The Bendy Blog

R is for Roar

By YogaKids Team

Bendy Blog category: Pose of the Week

A lion’s roar serves many purposes: To warn, welcome, attract and scare. With sound, lions use their language to claim territory, attract members of the opposite sex and frighten enemies. Roars can be heard 5 miles away.

R is for Roar PoseInstructions

  1. Sit on your heels and spread your the knees a little bit.
  2. Stretch your fingers into giant lion claws. Place them at the top of the thighs.
  3. Inhale. Puff up your proud lion chest with your breath.
  4. Exhale with a quiet, throaty rrrroar. Stretch your tongue out towards your chin. Open the back of your throat.
  5. Start with 3 quiet ones. Do 3 more ripping roars. Growl, grunt, yawn and purr too.

Remember R is for Roar. RRRRRRRRRoar. L is for Lion. LLLLLLLLion.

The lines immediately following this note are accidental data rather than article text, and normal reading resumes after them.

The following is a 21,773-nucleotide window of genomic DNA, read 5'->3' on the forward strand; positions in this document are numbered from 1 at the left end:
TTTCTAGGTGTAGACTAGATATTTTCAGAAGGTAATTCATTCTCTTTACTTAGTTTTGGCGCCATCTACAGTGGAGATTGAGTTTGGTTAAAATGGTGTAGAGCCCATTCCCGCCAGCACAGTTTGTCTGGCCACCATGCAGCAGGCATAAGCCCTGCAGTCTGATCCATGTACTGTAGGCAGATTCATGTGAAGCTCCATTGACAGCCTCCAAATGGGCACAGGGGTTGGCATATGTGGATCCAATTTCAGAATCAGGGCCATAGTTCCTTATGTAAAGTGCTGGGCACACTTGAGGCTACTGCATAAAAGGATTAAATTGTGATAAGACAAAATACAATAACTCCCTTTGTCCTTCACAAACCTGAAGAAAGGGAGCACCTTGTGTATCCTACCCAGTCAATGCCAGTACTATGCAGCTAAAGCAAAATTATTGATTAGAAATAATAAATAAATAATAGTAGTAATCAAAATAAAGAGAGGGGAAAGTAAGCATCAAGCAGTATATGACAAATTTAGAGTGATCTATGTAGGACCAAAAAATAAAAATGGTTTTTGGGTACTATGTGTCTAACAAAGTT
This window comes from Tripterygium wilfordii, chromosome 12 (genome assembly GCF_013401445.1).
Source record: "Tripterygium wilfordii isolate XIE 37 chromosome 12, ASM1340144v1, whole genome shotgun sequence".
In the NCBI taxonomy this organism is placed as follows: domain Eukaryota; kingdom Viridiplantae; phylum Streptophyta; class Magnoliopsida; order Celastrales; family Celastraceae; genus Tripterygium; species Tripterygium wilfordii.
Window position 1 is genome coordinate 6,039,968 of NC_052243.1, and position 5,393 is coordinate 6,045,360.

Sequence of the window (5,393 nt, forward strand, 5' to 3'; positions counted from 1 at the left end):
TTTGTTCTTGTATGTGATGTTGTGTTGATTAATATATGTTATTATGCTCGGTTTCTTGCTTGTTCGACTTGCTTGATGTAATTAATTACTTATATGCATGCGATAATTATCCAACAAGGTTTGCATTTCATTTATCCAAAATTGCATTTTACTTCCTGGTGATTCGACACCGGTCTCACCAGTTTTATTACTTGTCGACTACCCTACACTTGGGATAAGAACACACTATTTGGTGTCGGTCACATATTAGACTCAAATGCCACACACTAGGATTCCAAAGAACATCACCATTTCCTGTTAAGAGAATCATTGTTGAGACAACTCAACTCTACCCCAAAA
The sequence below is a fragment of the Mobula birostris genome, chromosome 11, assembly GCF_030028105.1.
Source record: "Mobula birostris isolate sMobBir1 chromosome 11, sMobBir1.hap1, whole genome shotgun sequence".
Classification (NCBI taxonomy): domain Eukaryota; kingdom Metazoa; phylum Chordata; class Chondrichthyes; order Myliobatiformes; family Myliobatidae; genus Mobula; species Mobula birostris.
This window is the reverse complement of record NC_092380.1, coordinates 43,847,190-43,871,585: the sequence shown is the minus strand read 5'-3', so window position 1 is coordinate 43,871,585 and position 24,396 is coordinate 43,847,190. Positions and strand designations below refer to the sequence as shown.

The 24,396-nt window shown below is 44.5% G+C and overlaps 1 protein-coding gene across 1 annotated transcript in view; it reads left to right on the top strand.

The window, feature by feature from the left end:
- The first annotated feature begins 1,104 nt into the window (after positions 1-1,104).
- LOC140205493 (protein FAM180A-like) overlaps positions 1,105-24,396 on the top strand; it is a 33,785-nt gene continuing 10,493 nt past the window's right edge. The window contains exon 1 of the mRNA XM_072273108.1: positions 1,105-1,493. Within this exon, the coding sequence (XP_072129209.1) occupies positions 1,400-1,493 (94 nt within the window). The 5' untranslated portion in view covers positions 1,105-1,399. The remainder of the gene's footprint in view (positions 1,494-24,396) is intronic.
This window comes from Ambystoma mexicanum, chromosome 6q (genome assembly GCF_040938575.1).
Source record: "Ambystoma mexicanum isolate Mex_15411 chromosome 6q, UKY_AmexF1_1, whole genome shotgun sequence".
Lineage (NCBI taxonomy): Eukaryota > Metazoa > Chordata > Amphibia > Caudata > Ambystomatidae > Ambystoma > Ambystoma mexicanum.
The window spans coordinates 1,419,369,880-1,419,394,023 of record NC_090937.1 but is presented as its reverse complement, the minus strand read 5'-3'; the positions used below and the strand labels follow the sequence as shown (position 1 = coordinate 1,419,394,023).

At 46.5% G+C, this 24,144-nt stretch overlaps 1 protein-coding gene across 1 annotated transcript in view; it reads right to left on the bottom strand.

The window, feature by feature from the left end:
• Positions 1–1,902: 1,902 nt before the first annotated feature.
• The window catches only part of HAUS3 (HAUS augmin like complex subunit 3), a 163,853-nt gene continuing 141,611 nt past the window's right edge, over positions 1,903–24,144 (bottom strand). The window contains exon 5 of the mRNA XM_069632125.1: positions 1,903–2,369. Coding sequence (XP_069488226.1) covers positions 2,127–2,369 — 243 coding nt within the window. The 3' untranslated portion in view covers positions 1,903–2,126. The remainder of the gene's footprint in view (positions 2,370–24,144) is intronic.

Note to Parents and Teachers

This pose opens the throat. It can help remedy bad breath. It is especially helpful in winter months and for colds. It pulls up phlegm, which should be spit out to help clear the body of excess mucus,


Activity Ideas for Home and Classroom

Ecological Echoes
Both boy and girl lions share the responsibilities in defending territory, hunting and raising their cubs. With their relatives, the females live in groups called prides on land that has been handed down from one generation to the next. Males form “coalitions” and try to infiltrate prides to find their brides…

Musical Musings
There are 3 different types of roars that make up the lion’s song. The prelude or beginning is generally soft, low moaning sounds. Then, it rises into a high-energy “roar” that generally goes from high to low and ends with “aaoouuu.” The finale is very staccato (short and quick) with grunts that sound like “huh, huh, huh.” *

Laughing Language
We have learned lions have many different sounds in their language.

  • A is for aaoouuuu
  • G is for grunt and growl
  • H is for huh
  • P is for Purr
  • R is for Roar
  • Y is for Yawn

Go through the alphabet. Can you find a sound for each letter? They might not be in lion language, but that’s OK.